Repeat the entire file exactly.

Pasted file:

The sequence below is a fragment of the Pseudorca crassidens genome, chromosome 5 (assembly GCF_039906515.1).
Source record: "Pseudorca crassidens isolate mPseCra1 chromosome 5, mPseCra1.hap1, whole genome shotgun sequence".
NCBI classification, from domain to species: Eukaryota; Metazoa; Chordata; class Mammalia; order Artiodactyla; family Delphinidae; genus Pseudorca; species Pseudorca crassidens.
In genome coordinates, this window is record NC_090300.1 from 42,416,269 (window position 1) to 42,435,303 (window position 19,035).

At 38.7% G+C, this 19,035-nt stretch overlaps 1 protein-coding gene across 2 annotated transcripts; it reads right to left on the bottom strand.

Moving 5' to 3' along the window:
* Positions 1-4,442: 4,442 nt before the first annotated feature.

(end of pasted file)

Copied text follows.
The sequence below is a fragment of the Pseudorca crassidens genome, chromosome 5 (assembly GCF_039906515.1).
Source record: "Pseudorca crassidens isolate mPseCra1 chromosome 5, mPseCra1.hap1, whole genome shotgun sequence".
NCBI classification, from domain to species: Eukaryota; Metazoa; Chordata; class Mammalia; order Artiodactyla; family Delphinidae; genus Pseudorca; species Pseudorca crassidens.
In genome coordinates, this window is record NC_090300.1 from 42,416,269 (window position 1) to 42,435,303 (window position 19,035).

At 38.7% G+C, this 19,035-nt stretch overlaps 1 protein-coding gene across 2 annotated transcripts; it reads right to left on the bottom strand.

Moving 5' to 3' along the window:
* Positions 1-4,442: 4,442 nt before the first annotated feature.